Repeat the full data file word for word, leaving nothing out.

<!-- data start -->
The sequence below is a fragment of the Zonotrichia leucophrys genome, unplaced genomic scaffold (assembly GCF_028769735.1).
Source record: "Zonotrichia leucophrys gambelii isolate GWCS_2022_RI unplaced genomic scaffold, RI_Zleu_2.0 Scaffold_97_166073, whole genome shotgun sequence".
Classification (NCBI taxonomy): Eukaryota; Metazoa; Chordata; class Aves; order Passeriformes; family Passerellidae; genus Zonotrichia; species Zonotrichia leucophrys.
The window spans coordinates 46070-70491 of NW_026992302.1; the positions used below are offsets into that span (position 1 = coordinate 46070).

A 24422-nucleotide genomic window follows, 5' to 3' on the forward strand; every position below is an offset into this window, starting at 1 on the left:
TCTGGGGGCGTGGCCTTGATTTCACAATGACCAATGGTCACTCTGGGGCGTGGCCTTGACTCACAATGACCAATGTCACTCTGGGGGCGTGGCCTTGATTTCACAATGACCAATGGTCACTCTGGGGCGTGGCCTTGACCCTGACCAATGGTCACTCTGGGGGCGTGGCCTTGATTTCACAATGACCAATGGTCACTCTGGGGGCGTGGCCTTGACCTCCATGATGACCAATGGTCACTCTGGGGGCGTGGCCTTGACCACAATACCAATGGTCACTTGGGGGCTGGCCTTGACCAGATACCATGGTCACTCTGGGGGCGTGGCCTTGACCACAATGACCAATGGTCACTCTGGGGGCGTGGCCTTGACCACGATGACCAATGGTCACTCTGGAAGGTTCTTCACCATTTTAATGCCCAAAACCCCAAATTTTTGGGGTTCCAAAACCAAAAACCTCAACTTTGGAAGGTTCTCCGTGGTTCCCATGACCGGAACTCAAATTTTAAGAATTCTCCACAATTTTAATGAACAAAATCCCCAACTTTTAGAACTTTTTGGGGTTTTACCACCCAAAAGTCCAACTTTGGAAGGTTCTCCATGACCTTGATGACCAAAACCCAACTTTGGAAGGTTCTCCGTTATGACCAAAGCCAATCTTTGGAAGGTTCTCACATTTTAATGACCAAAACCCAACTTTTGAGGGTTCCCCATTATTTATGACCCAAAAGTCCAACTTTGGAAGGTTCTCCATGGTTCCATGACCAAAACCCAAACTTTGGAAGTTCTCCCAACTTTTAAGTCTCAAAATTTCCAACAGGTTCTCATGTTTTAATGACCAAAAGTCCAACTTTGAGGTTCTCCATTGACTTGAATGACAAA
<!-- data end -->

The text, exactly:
The sequence below is a fragment of the Zonotrichia leucophrys genome, unplaced genomic scaffold (assembly GCF_028769735.1).
Source record: "Zonotrichia leucophrys gambelii isolate GWCS_2022_RI unplaced genomic scaffold, RI_Zleu_2.0 Scaffold_97_166073, whole genome shotgun sequence".
Classification (NCBI taxonomy): Eukaryota; Metazoa; Chordata; class Aves; order Passeriformes; family Passerellidae; genus Zonotrichia; species Zonotrichia leucophrys.
The window spans coordinates 46070-70491 of NW_026992302.1; the positions used below are offsets into that span (position 1 = coordinate 46070).

A 24422-nucleotide genomic window follows, 5' to 3' on the forward strand; every position below is an offset into this window, starting at 1 on the left:
TCTGGGGGCGTGGCCTTGATTTCACAATGACCAATGGTCACTCTGGGGCGTGGCCTTGACTCACAATGACCAATGTCACTCTGGGGGCGTGGCCTTGATTTCACAATGACCAATGGTCACTCTGGGGCGTGGCCTTGACCCTGACCAATGGTCACTCTGGGGGCGTGGCCTTGATTTCACAATGACCAATGGTCACTCTGGGGGCGTGGCCTTGACCTCCATGATGACCAATGGTCACTCTGGGGGCGTGGCCTTGACCACAATACCAATGGTCACTTGGGGGCTGGCCTTGACCAGATACCATGGTCACTCTGGGGGCGTGGCCTTGACCACAATGACCAATGGTCACTCTGGGGGCGTGGCCTTGACCACGATGACCAATGGTCACTCTGGAAGGTTCTTCACCATTTTAATGCCCAAAACCCCAAATTTTTGGGGTTCCAAAACCAAAAACCTCAACTTTGGAAGGTTCTCCGTGGTTCCCATGACCGGAACTCAAATTTTAAGAATTCTCCACAATTTTAATGAACAAAATCCCCAACTTTTAGAACTTTTTGGGGTTTTACCACCCAAAAGTCCAACTTTGGAAGGTTCTCCATGACCTTGATGACCAAAACCCAACTTTGGAAGGTTCTCCGTTATGACCAAAGCCAATCTTTGGAAGGTTCTCACATTTTAATGACCAAAACCCAACTTTTGAGGGTTCCCCATTATTTATGACCCAAAAGTCCAACTTTGGAAGGTTCTCCATGGTTCCATGACCAAAACCCAAACTTTGGAAGTTCTCCCAACTTTTAAGTCTCAAAATTTCCAACAGGTTCTCATGTTTTAATGACCAAAAGTCCAACTTTGAGGTTCTCCATTGACTTGAATGACAAA